It is particularly noteworthy that this last portion of David’s expression of love and appreciation becomes a refrain that is repeated over and over in the 136th Psalm, as David relates the great and wonderful deeds of God. He concludes with thanks again, when he mentions last of all, “Who giveth food to all flesh, for his steadfast [eternal] love endures forever.”—vs. 25

Those of us who have been privileged to know God in this present day should, like David, appreciate the goodness of God more and more. We should call to mind daily how he “loadeth us with benefits” (Ps. 68:19), and give thanks. We should pause each day to think of God’s great deeds.

How evident it is that our Heavenly Father was especially mindful of his earthly creation when preparing this planet for their habitation. The temperature is just right. The barometric pressure varies within a limited range for human comfort. Materials for clothing and dwellings are available, as well as food and water enough for all. Billions of people are living on this earth who daily receive water, food, clothing, and shelter from his mighty and generous hand—not to mention the many other joys of living. But sad to say, much of mankind does not give a second thought to God to thank him for all of these benefits.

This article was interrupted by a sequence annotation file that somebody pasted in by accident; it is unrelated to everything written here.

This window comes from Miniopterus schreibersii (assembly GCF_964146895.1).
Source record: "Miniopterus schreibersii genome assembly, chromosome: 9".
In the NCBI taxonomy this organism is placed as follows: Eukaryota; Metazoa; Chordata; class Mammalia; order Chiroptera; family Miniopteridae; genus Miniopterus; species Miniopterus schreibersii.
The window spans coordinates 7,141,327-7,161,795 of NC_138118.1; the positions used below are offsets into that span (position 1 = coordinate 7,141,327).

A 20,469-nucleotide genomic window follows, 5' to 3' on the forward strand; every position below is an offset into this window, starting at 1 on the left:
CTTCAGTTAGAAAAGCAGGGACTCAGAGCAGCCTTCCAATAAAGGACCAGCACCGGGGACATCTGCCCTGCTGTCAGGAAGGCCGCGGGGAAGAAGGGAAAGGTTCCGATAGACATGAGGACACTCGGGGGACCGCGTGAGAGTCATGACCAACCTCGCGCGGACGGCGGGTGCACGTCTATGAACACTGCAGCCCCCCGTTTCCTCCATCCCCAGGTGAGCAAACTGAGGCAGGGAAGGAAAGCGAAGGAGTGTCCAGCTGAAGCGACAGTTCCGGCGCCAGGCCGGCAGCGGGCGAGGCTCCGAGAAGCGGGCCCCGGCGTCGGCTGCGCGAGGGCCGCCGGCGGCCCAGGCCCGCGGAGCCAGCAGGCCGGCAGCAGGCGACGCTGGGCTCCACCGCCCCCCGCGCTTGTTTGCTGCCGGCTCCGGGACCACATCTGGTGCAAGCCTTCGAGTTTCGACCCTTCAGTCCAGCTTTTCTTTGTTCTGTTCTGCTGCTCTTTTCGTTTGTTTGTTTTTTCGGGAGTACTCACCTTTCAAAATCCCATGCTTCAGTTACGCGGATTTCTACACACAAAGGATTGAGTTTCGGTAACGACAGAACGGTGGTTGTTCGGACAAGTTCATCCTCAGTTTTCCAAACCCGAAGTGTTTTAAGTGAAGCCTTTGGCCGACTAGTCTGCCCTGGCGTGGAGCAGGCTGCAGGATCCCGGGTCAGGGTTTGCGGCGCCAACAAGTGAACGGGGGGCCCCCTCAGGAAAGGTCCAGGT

People today seem to have lost the disposition or attitude which was present in the pilgrim fathers who came to this land many years ago. The pilgrims had to eke out an existence from a hard and rocky soil. But they succeeded. With much effort and faith—and through God’s help—they brought forth a rich harvest. The most beautiful part of this story is that they remembered God, who was responsible for these blessings, and they set aside a feast of thanksgiving to honor him. The national holiday we in the United States will observe this month is most appropriate and thought-provoking. It reminds people that there is a God, and that he deserves our reverence and worship. It is true that Thanksgiving has become a day of feasting, and that sometimes people think more of food than of God. They forget that the day was designed as a national reminder of their wise, loving, just, and powerful Creator, and to give him thanks.